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Updating and projecting Boston's complicated depth chart going forward

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How in the world can the Celtics make their deep bench work?

Bob DeChiara-USA TODAY Sports

When the Boston Celtics acquired center Brandan Wright, forward Jae Crowder, and point guard Jameer Nelson from the Dallas Mavericks one of my first thoughts was, "How in the world is Brad Stevens going to find playing time for all of these guys?"

During Sunday's 100-84 loss to the Miami Heat "B Team," we got a glimpse of how Stevens is going to use his deep bench throughout this upcoming stretch of the season.

In short, it's going to be very difficult for him to manage everyone.

Boston is very, very deep. Despite their underwhelming 10-15 record, the Celtics have a lot of good, quality players, and that point really can't be stressed enough, but right now they don't have enough "great" players that can make a winning impact on a consistent basis.

Because Boston has so many equally-talented players, some guys aren't going to get the minutes they'd likely receive on a team with a more top-heavy roster.

Here is a projected look at their depth chart, based on the playing time on Sunday:

Position Player/Projected Minutes
Bigs
(C & PF)
Kelly Olynyk 28 Tyler Zeller 24
Jared Sullinger 25 Brandan Wright 15 Brandon Bass 4
Wings
(SF & SG)
Jeff Green 32 Gerald Wallace 2 James Young 0
Jae Crowder 12 Marcus Thornton 0
Guards
(SG & PG)
Avery Bradley 30 Evan Turner 25 Phil Pressey 3
Marcus Smart 25 Jameer Nelson 15
There is a minutes shortage for the veterans

Brandon Bass sticks out like a sore thumb, since he logged a season-low 4:58 last night, seemingly booted out of the rotation by newcomer Brandan Wright in the second half. The last time Bass played less than five minutes was when was on March 28, 2010, when he was still with the Orlando Magic.

Effective and reliable veterans like Bass aren't supposed to play so few minutes, which is why his name has been on the trade block going back to last season. You've got to wonder if he'll be traded sooner rather than later if this trend continues, because it's hard to foresee things changing enough to keep an upcoming free agent like him happy with his role.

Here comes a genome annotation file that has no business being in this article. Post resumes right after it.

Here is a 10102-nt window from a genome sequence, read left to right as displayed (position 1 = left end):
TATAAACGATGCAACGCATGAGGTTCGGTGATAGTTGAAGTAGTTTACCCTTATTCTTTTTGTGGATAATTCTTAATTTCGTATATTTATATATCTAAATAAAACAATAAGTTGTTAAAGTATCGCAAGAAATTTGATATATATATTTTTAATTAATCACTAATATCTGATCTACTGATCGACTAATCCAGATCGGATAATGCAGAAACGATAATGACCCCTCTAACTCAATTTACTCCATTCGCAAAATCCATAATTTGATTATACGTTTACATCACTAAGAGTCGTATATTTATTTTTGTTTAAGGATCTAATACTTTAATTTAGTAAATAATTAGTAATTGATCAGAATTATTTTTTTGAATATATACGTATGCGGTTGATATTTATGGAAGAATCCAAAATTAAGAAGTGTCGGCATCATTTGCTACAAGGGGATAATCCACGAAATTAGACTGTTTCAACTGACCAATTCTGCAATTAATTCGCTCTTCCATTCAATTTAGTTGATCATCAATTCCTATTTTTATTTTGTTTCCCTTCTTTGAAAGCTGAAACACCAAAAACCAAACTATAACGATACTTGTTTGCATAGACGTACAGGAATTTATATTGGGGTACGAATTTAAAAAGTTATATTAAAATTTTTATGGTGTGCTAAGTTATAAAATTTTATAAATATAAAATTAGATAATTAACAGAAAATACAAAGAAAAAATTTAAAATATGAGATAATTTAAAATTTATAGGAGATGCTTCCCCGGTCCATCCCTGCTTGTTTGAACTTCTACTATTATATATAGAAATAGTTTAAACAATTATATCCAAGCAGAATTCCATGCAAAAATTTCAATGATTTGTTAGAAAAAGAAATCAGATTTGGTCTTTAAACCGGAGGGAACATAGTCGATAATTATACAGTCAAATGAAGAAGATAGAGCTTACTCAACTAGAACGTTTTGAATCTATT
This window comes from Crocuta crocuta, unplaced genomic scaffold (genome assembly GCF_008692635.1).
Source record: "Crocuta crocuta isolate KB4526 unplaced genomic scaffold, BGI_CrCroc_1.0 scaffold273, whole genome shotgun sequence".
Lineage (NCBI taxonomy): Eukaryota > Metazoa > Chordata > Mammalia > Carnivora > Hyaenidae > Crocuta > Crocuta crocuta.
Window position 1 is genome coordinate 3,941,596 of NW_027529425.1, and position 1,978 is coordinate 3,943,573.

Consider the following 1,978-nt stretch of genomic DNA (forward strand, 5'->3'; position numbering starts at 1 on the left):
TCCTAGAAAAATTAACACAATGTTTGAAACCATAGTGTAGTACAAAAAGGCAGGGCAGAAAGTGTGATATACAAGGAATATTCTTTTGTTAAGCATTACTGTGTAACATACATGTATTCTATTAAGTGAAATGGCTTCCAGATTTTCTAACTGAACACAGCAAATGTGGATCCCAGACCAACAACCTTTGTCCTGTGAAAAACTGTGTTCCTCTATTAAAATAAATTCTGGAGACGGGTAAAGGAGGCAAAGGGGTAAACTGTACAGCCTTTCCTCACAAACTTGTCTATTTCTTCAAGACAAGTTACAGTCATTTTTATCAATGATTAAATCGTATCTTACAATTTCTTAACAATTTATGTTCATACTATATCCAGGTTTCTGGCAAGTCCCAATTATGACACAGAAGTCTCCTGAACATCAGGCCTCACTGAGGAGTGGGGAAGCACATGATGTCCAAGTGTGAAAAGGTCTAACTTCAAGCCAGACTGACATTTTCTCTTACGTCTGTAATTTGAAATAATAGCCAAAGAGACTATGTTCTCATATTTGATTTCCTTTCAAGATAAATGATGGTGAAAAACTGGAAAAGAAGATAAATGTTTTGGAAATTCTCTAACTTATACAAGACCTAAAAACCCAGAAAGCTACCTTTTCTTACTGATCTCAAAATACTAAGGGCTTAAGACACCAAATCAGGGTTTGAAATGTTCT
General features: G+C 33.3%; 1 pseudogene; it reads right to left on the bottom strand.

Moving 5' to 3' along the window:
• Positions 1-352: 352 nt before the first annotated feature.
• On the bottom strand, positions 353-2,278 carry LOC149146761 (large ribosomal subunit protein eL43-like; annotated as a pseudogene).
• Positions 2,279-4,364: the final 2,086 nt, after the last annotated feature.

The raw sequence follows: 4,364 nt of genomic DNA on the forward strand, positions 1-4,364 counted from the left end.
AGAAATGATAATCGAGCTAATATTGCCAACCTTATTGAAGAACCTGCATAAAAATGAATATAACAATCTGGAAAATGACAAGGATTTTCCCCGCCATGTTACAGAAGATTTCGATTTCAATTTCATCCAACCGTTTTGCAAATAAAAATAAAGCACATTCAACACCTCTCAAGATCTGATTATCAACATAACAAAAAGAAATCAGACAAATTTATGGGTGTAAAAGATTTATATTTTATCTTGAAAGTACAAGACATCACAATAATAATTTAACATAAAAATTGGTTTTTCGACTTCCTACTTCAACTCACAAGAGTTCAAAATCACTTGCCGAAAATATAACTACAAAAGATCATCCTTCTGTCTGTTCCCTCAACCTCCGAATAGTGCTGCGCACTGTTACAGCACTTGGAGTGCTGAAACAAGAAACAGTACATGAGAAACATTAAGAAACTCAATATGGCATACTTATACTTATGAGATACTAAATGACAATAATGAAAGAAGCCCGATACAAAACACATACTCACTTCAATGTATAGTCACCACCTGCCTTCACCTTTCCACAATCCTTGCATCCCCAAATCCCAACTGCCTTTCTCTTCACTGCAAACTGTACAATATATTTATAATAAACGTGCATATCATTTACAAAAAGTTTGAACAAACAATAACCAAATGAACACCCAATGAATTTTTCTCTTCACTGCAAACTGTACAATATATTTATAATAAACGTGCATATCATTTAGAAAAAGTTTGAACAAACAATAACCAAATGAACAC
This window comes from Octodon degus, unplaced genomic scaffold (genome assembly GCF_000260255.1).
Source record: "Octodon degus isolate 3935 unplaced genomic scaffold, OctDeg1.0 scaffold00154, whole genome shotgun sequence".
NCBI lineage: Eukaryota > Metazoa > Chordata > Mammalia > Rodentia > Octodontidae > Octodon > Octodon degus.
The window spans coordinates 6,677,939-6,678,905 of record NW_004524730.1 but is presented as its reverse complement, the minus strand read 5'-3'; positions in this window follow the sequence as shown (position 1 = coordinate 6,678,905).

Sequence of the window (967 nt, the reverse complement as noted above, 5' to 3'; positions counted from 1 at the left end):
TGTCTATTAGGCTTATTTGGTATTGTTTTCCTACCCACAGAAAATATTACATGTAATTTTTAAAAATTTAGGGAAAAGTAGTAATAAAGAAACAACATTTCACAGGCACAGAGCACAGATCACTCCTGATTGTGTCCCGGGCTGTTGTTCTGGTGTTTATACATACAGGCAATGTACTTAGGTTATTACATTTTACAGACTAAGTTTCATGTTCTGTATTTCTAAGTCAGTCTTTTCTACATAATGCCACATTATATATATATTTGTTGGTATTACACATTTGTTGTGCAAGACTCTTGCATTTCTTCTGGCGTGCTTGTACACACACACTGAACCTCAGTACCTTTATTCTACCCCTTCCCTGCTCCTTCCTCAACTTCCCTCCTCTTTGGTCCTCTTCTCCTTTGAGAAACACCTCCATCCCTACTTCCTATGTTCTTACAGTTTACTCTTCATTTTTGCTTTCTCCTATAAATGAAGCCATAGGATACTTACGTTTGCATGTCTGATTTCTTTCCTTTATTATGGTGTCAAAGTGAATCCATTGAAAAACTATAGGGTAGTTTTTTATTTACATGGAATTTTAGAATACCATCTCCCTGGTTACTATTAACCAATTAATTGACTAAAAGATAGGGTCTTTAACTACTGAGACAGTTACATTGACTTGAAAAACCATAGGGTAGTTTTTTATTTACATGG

Marcus Thornton is injured at least for another two weeks, but where is the playing time for him once he returns? Will James Young be forced to spend more time in the D-League? Will the Celtics platoon Jameer Nelson and Thornton -- Stevens goes with the "hot hand" or plays matchups on a night-to-night basis? That seems plausible, but will it be enough to keep Thornton happy, since he is also playing for a contract?

Before the season Thornton's agent Tony Dutt told Comcast SportsNet's A. Sherrod Blakeley that he was concerned his client wouldn't receive the opportunity to "showcase his talents" in Boston. Coincidently, Dutt also represents Bass, another veteran not seeing their expected minutes.

With the rising salary cap, it wouldn't be out of the question for Dutt to make an informal trade request at some point during the season, unless other transactions are made or injuries occur to open up consistent playing time for Bass and/or Thornton.

Olynyk, Zeller are ascending up the depth chart

Despite being fixated in the starting lineup, Jared Sullinger has played only 24.4 minutes per in the last seven games. His drop in playing time has correlated with his decreasing performance, and both Kelly Olynyk and Tyler Zeller are taking advantage.

Stevens has not hinted at removing Sullinger from the starting lineup, but if his lackadaisical performance continues, then a change might be imminent. In the last five games, Zeller and Olynyk have played 24 total minutes together and the team has a Net Rating of plus-9.4. It's a super small sample size, but one I'd like to see more frequently, especially since the Celtics have a net of minus-21.1 when Zeller is paired with Sullinger.

Pairing Brandan Wright with Sullinger could also be more beneficial for the team. Olynyk has a much quicker shot release from three, whereas Sullinger has a somewhat slow gather. Both are tearing it up from beyond the arc when open (Olynyk is hitting 42.3 percent of his open or wide open threes, to 37.3 percent for Sullinger, per SportVU), but Sullinger could probably benefit slightly more from the increased spacing that Wright could provide.